I’m addicted to play dough. Playing with it, cutting it, rolling it, but especially making it. Play dough is an excellent material for exploring a pliable 3-D media, and it has the potential to help a child exercise fine motor skills and develop their creative mind through play acting (i.e. making “cookies”).
When my daughter was 16 months we bought our first batch of play dough at Whole Foods. It was awesome. And expensive. And when the whole family came down with what felt like the swine flu just days after playing with the stuff, I knew I had to throw out the whole sad lot with the tissues and hand wipes. It was painful to fork out more money for another round of dough, and then a friend asked why I wasn’t just making my own. Right. Excellent question. I was an art teacher, and why had I never made play dough? Slightly embarrassed, I knew I had to set off and find a great recipe.
If you look around for play dough recipes you’ll find recipes that include everything from cornstarch to Kool Aid to peanut butter, but the one I’m sharing here is for the really good, traditional stuff. The recipe comes from First Art: Art Experiences for Toddlers and Twos by MaryAnn F. Kohl, and it’s the only one I’ve used. So, do let me know if you have one that trumps it, but I’ll stand by the quality of this dough. The book, by the way, is fabulous, and I recommend it highly to anyone searching for excellent art activity ideas for little ones.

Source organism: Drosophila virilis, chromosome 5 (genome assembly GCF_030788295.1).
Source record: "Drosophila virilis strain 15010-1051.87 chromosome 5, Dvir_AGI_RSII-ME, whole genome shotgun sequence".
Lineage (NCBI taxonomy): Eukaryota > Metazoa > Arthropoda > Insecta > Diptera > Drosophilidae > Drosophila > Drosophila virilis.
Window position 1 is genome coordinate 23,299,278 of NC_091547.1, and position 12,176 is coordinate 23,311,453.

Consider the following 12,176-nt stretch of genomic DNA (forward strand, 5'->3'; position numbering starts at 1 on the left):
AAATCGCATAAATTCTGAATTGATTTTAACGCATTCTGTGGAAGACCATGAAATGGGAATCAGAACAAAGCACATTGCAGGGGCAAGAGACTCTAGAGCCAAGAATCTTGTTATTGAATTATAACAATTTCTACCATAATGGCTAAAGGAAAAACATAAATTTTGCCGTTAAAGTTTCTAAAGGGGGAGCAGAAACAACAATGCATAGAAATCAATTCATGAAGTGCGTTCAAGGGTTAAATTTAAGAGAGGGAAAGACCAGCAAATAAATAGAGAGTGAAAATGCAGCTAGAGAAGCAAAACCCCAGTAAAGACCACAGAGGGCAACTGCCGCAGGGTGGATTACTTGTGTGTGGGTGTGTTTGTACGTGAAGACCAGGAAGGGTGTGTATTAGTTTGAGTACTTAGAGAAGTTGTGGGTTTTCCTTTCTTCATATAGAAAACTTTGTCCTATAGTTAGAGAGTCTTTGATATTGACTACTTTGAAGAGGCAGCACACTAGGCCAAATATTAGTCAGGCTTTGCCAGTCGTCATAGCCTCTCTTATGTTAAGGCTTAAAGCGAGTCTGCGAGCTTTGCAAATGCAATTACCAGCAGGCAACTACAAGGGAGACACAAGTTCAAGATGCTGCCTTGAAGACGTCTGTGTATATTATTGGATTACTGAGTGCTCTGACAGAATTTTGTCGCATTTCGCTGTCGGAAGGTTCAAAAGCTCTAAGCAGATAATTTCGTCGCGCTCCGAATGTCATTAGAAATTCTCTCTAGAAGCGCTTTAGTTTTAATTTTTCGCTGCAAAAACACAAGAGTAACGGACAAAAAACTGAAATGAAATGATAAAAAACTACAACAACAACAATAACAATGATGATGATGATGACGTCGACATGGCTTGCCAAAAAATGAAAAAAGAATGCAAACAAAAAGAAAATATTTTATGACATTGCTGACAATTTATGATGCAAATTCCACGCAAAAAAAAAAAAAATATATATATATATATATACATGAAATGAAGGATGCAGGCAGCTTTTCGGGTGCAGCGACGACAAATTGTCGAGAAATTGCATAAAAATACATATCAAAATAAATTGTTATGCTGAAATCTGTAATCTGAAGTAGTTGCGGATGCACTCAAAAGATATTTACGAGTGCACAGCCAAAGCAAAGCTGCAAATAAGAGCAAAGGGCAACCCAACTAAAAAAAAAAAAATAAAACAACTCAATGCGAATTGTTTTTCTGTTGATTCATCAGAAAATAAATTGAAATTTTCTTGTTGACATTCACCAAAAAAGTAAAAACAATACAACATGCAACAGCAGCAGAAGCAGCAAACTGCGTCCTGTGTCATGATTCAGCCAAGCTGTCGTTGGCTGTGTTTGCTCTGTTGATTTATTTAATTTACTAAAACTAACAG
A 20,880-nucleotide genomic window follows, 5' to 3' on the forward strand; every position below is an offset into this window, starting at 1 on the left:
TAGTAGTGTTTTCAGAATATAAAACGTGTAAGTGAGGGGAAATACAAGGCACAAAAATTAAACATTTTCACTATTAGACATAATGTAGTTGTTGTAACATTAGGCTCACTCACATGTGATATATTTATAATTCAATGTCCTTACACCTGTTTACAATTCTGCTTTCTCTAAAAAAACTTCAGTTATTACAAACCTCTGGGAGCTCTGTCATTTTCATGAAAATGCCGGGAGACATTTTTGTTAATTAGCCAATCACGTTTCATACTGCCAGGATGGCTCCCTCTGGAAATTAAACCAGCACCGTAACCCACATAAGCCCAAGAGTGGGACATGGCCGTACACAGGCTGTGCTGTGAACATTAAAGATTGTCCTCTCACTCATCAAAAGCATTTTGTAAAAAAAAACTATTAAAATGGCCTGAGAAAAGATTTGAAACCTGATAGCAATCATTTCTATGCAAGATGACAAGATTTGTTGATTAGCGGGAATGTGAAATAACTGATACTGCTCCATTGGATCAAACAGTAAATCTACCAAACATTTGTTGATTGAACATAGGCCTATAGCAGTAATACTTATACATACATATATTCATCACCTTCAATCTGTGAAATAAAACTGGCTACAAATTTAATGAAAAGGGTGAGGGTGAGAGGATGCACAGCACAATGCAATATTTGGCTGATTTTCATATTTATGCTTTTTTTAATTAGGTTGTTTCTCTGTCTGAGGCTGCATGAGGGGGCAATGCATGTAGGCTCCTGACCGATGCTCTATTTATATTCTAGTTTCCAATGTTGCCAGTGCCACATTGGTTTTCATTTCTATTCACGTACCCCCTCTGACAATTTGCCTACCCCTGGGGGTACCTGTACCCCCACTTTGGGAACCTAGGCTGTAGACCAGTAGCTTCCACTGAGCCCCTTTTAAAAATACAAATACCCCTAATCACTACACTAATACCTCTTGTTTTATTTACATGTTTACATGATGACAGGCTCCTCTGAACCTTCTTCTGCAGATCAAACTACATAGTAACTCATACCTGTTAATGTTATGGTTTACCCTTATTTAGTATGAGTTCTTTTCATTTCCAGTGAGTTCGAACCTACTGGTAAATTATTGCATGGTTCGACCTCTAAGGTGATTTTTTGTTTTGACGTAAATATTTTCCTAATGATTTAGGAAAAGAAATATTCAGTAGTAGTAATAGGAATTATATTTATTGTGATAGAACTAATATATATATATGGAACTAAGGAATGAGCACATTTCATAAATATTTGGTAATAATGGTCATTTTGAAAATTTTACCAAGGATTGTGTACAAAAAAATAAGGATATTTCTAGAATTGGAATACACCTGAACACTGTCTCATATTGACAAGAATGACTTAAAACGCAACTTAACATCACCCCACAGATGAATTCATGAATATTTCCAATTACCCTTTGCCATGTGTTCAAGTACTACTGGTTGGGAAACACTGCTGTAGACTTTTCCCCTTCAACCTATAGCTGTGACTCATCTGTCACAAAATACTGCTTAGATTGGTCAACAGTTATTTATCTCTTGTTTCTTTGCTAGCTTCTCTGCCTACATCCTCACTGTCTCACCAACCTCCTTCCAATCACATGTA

This will make enough dough for an entire preschool class. I usually make 1/2 the recipe and it’s still plenty! For two colors, divide the recipe in half.
- 5 cups Water
- 2 1/2 cups Salt — an entire container of Morton’s-style
- 3 Tbsp Cream of tartar — this can be bought in bulk at Whole Foods, or found in the spice section of big grocery stores
- Food Coloring: 1 tsp for pastel, 3 tbsp for vivid
- 10 Tbsp Oil — I use Canola, but any veggie oil should work
- 5 cups Flour
Mix, until the dough comes away from the edges of the pan, starts looking dry, and it becomes difficult to move the spoon. Pinch a piece between two fingers…if it’s not sticky it’s done. Remove from heat. Cool until it can be handled.
Place on counter and knead 3-4 times. Store in an air tight container or large Ziplock bag.